Students heading to National Conference on Undergraduate Research in Memphis

School of Nursing faculty members believe Kaitlin Gillespie will be the first WCU nursing student to present research at the National Conference on Undergraduate Research.

Western Carolina University students once again are among the nation’s leaders in the number of research projects accepted for presentation at the National Conference on Undergraduate Research, and this year, for the first time, WCU’s student contingent includes a representative of the School of Nursing.

Forty-seven students from Cullowhee were planning to board a bus Wednesday, April 5, to head to the 31st annual gathering, being held this year in Memphis. A total of 54 WCU student projects were accepted for the event, which is considered to be the most prestigious undergraduate research conference in the nation. Among the more than 400 higher education institutions participating this year, WCU is tied for ninth in the number of student projects accepted. The university’s students have placed in the top 10 in projects accepted for NCUR for 12 consecutive years.

WCU students had the second-most projects accepted among colleges and universities in North Carolina, said Jill Granger, dean of the Honors College. The college works with the Office of the Provost to help facilitate WCU students’ participation in NCUR each year.

Among the accepted projects, 27 are oral presentations, 26 are posters and one is a performing arts presentation, Granger said. The students represent 13 academic departments and they benefited from the mentorship of 34 faculty members.

This year’s NCUR is being held over a three-day period – Thursday, April 6, through Saturday, April 8 – at the University of Memphis. Funding to cover conference registration, transportation and accommodations is being provided through the Office of the Chancellor and provost’s office. WCU’s student and faculty group planned to leave campus at 9 a.m. April 5 and return around 11 p.m. April 8.

Kaitlin Gillespie, a nursing student from Burlington, planned to be on that bus. She will be presenting a poster at NCUR focusing on her project, “Medical Jargon and End-of-Life Decisions: What is the Impact on Patient Education and Decision-Making?”

“I’m nervous, but I’m excited,” Gillespie said, describing her feelings in anticipation of the trip. “This is the first real research I’ve ever done.”

Gillespie said she conceived the idea for her study last summer as she was discussing end-of-life issues with her grandmother, and reached the conclusion that the medical terminology used in the available documents is detrimental to older adults in making informed decisions. As part of her research, she organized an educational session for residents of a retirement community and conducted surveys before and after that gathering to determine to what degree the session could clear up participants’ questions concerning the terminology. She hopes to develop a tool to make the process work better for older adults, possibly a legal document that could be distributed at doctor offices.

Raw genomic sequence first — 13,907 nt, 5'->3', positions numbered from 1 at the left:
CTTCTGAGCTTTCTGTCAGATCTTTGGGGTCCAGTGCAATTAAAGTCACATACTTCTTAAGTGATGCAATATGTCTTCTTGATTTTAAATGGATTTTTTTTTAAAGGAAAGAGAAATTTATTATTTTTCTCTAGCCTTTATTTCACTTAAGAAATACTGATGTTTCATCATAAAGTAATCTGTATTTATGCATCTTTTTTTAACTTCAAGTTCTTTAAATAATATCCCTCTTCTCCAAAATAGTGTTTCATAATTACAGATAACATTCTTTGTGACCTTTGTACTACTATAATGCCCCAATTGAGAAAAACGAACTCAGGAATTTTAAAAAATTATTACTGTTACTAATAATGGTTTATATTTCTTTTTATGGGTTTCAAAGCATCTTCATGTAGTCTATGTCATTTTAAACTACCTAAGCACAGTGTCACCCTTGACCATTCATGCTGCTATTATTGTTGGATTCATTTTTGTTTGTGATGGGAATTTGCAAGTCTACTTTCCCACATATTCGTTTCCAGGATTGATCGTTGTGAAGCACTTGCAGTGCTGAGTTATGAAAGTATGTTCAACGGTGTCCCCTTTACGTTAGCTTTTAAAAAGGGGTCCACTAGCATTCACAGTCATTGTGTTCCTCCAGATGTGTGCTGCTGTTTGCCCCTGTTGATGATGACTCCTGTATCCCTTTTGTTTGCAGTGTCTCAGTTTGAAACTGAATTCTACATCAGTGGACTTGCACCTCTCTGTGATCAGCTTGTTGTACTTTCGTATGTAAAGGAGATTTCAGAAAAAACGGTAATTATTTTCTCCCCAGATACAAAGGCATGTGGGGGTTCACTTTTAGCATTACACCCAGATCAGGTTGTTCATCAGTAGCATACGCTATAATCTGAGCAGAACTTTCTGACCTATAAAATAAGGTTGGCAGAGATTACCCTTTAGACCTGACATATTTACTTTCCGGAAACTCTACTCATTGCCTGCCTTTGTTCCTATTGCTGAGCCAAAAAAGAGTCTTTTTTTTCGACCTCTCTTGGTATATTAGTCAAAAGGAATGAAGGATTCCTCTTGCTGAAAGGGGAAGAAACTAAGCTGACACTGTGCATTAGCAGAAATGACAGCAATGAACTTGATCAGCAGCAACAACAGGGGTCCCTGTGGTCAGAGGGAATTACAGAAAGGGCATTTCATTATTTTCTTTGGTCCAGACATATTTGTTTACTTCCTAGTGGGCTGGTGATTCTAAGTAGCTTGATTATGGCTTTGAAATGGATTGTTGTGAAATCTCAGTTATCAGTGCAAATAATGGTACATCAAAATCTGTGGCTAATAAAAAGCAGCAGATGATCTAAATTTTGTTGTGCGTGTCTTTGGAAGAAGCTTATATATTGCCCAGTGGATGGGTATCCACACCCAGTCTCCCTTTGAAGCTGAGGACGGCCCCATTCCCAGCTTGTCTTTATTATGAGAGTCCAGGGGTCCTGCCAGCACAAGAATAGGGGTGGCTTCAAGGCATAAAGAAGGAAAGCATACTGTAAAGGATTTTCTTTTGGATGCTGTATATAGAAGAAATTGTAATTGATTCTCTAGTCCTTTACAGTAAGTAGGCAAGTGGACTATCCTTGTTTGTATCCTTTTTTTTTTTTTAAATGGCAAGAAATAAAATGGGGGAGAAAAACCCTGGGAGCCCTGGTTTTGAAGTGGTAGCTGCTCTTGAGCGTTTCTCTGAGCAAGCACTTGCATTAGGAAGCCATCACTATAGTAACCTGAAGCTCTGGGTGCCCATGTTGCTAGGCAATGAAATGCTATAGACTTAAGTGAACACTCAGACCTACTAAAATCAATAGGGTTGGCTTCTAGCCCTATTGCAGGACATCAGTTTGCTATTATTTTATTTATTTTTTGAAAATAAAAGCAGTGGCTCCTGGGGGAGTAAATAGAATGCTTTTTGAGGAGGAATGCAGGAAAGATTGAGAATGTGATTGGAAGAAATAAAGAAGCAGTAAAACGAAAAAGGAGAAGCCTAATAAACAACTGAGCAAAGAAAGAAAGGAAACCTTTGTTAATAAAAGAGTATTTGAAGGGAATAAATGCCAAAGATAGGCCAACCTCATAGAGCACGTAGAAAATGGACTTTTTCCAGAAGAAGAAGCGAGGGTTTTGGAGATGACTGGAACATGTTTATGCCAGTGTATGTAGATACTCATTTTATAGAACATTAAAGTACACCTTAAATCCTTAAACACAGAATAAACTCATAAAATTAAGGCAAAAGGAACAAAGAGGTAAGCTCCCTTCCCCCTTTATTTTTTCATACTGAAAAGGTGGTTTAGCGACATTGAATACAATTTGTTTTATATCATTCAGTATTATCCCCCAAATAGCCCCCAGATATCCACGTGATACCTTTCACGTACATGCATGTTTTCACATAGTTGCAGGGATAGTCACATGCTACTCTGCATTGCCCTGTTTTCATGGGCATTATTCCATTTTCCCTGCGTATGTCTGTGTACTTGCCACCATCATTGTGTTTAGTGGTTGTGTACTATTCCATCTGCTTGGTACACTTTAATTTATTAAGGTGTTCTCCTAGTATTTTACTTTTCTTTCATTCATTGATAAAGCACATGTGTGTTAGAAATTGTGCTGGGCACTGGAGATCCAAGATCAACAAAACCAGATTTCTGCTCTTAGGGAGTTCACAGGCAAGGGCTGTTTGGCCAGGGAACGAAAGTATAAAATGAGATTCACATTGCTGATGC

Two assistant professors in WCU’s School of Nursing, Carol MacKusick and Amy Putnam, served as mentors for Gillespie as she worked on the project. MacKusick said the clinical demands that nursing students face makes it difficult for them to complete research projects for NCUR. Nursing faculty members believe Gillespie will be the first WCU nursing student to participate in the conference, she said.

“The project is all Kaitlin’s idea,” MacKusick said. “She did this out of her desire to improve advance directive and end-of-life planning for all, and her overwhelming desire to make sure older adults really understand how to prepare for end-of-life care. I was both honored and humbled to work with Kaitlin on this project and am so very proud of her work.”

Gillespie said she plans to graduate with her bachelor’s degree in nursing next December. She hopes to work in nursing for a year near her hometown before enrolling in a graduate program to earn to doctor of nursing practice degree.

Gillespie and the other WCU students presenting at NCUR are being joined by several faculty presenters. April Tallant, associate dean of the Honors College, and Bill Kwochka, associate professor in the Department of Chemistry and Physics, will join Granger in a presentation titled “Launching a Summer Research Program for Incoming Freshmen: Research Scholars at Western Carolina University.” Their presentation will address the issues involved in starting WCU’s Summer Undergraduate Research Program, which had its debut last year.

For more information about WCU’s participation in NCUR, contact the Honors College at 828-227-7383.